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Showing: 1-10 results of 18

In the academic year of 1947-48 Montague studied the geographic variation in Thomomys talpoides of Wyoming. His study was based upon materials then in the University of Kansas Museum of Natural History. Publication of the results was purposely delayed until previously reported specimens from certain adjacent areas, especially in Colorado, could be examined. In the autumn of 1950 one of us, Hall, was able to examine the specimens from Colorado;... more...

Our aim is to bring up to date the list of kinds of bats actually known from Barro Colorado Island, Panamá. In 1952 Samuel T. Dickenson, Marguerite Schultz, George P. Young, and E. Raymond Hall spent the first 17 days of April (except Mrs. Schultz who left on April 8) on Barro Colorado Island. On eight evenings a silk net, 30 feet long and 7 feet high with a ¾-inch mesh, was stretched in an open place to intercept bats. On the first... more...

WHAT species of mammals occur on the "coastal island", barrier beach, of Tamaulipas? Are the closest relatives of these mammals on Padre and Mustang islands of Texas, instead of on the mainland of Tamaulipas, or are the mammals on the barrier beach distinct from all others? These were questions that Dr. von Wedel of Oklahoma City and I asked ourselves in March of 1950 when we were in southern Texas. With the aim in mind of answering these... more...

IN preparing maps showing the geographic distribution of North American lagomorphs, some conflicting statements in the literature have led us to examine the pertinent specimens of the Florida cottontail and the Audubon cottontail with results as given below. The study here reported upon was aided by a contract between the Office of Naval Research, Department of the Navy, and the University of Kansas (NR 161–791). Unless otherwise indicated,... more...

IN 1949, for the Museum of Natural History of the University of Kansas, Mr. John A. White collected two specimens of the species Microtus montanus in the Bitterroot Valley of Montana, that did not fit the description of any named subspecies. These were laid aside until we could examine the additional specimens from Montana in the Biological Surveys collection in the United States National Museum, some of which previously had been reported by... more...


When Gerrit S. Miller, Jr., published his "Revision of the North American Bats of the Family Vespertilionidae" (N. Amer. Fauna, 13:1-140, 3 pls., 39 figs. in text, October 16, 1897), the red bat, Lasiurus borealis, was known from the southern half of Mexico but he did not know that the hoary bat, Lasiurus cinereus, also occurred there. Therefore, the name A[talapha]. mexicana Saussure (Revue et magasin de zoologie, 13 (ser. 2): 97, March, 1861)... more...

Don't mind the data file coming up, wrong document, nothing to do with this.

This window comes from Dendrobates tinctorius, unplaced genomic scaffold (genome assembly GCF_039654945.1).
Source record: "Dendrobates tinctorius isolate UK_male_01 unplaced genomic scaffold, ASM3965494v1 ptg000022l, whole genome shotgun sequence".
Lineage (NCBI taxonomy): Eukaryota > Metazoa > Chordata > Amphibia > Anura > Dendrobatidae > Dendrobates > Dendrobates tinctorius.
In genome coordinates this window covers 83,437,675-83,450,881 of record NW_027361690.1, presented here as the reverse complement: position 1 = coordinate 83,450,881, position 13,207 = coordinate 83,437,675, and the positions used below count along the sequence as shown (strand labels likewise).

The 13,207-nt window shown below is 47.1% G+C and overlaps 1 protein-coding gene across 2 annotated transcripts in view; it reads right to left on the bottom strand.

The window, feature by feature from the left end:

In preparing a list of kinds of mammals of which specimens have been saved from the Méxican state of Michoacán, two heretofore unrecognized subspecies of the Méxican meadow mouse, Microtus mexicanus, have been found. Names for these and descriptions are given below. Microtus mexicanus fundatus new subspecies Type.—Male, adult, skin and skull; No. 100637, Univ. California Mus. Vert. Zool.; 3½ mi. S... more...

New name combinations for two kinds of Central American sloths that heretofore have stood in the literature as nominal species are given below, along with the evidence supporting their relegation to subspecific rank. Research assistance has been provided from a contract (NR 161-791) between the Office of Naval Research, Department of the Navy, and the University of Kansas. Bradypus griseus ignavus Goldman Goldman (Smiths. Misc. Coll., 60(22):1,... more...

Five skins with skulls of Rhogeëssa, collected by J. R. Alcorn in the states of Sonora and Nayarit of western Mexico, were recently received at the Museum of Natural History of the University of Kansas. Two other specimens of the same genus, collected by Walter W. Dalquest in the state of Veracruz of eastern Mexico, also are in the Museum of Natural History. With the aim of applying names to these bats they were compared with materials in... more...

INTRODUCTION Yellow bats occur only in the New World and by most recent authors have been referred to the genus Dasypterus Peters. The red bats and the hoary bat, all belonging to the genus Lasiurus Gray, also occur only in the New World except that the hoary bat has an endemic subspecies in the Hawaiian Islands. The kind of yellow bat first to be given a distinctive name was the smaller of the two species that occur in North America. It was... more...